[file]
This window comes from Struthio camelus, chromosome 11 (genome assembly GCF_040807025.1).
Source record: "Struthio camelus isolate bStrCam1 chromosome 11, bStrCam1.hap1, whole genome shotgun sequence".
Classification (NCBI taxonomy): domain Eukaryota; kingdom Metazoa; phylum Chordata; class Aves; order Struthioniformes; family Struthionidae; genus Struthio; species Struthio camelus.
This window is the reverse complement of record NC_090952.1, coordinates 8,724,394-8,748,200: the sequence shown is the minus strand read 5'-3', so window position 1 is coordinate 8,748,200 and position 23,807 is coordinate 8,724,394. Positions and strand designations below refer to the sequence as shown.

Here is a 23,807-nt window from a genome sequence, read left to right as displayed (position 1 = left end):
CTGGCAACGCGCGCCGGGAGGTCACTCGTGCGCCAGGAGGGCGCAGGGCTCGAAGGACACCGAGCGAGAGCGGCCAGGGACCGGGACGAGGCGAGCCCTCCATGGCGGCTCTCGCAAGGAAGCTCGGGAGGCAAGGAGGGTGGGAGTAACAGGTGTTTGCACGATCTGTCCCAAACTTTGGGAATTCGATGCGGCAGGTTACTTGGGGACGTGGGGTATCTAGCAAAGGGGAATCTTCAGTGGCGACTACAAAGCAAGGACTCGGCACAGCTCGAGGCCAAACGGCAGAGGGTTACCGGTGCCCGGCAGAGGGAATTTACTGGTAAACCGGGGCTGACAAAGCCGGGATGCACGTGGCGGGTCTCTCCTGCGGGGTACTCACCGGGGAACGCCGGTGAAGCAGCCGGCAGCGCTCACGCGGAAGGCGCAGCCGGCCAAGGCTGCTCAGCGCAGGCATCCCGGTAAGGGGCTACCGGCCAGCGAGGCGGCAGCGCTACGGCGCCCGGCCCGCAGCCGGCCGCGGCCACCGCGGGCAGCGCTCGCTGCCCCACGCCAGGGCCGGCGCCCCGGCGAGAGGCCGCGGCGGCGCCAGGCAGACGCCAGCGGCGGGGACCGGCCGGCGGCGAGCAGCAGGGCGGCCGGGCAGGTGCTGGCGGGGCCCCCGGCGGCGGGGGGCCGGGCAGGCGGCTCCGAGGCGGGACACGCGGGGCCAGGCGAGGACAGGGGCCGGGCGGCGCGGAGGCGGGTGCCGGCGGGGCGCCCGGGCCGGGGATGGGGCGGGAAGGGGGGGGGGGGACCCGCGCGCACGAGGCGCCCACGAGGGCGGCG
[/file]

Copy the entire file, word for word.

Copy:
This window comes from Struthio camelus, chromosome 11 (genome assembly GCF_040807025.1).
Source record: "Struthio camelus isolate bStrCam1 chromosome 11, bStrCam1.hap1, whole genome shotgun sequence".
Classification (NCBI taxonomy): domain Eukaryota; kingdom Metazoa; phylum Chordata; class Aves; order Struthioniformes; family Struthionidae; genus Struthio; species Struthio camelus.
This window is the reverse complement of record NC_090952.1, coordinates 8,724,394-8,748,200: the sequence shown is the minus strand read 5'-3', so window position 1 is coordinate 8,748,200 and position 23,807 is coordinate 8,724,394. Positions and strand designations below refer to the sequence as shown.

Here is a 23,807-nt window from a genome sequence, read left to right as displayed (position 1 = left end):
CTGGCAACGCGCGCCGGGAGGTCACTCGTGCGCCAGGAGGGCGCAGGGCTCGAAGGACACCGAGCGAGAGCGGCCAGGGACCGGGACGAGGCGAGCCCTCCATGGCGGCTCTCGCAAGGAAGCTCGGGAGGCAAGGAGGGTGGGAGTAACAGGTGTTTGCACGATCTGTCCCAAACTTTGGGAATTCGATGCGGCAGGTTACTTGGGGACGTGGGGTATCTAGCAAAGGGGAATCTTCAGTGGCGACTACAAAGCAAGGACTCGGCACAGCTCGAGGCCAAACGGCAGAGGGTTACCGGTGCCCGGCAGAGGGAATTTACTGGTAAACCGGGGCTGACAAAGCCGGGATGCACGTGGCGGGTCTCTCCTGCGGGGTACTCACCGGGGAACGCCGGTGAAGCAGCCGGCAGCGCTCACGCGGAAGGCGCAGCCGGCCAAGGCTGCTCAGCGCAGGCATCCCGGTAAGGGGCTACCGGCCAGCGAGGCGGCAGCGCTACGGCGCCCGGCCCGCAGCCGGCCGCGGCCACCGCGGGCAGCGCTCGCTGCCCCACGCCAGGGCCGGCGCCCCGGCGAGAGGCCGCGGCGGCGCCAGGCAGACGCCAGCGGCGGGGACCGGCCGGCGGCGAGCAGCAGGGCGGCCGGGCAGGTGCTGGCGGGGCCCCCGGCGGCGGGGGGCCGGGCAGGCGGCTCCGAGGCGGGACACGCGGGGCCAGGCGAGGACAGGGGCCGGGCGGCGCGGAGGCGGGTGCCGGCGGGGCGCCCGGGCCGGGGATGGGGCGGGAAGGGGGGGGGGGGACCCGCGCGCACGAGGCGCCCACGAGGGCGGCG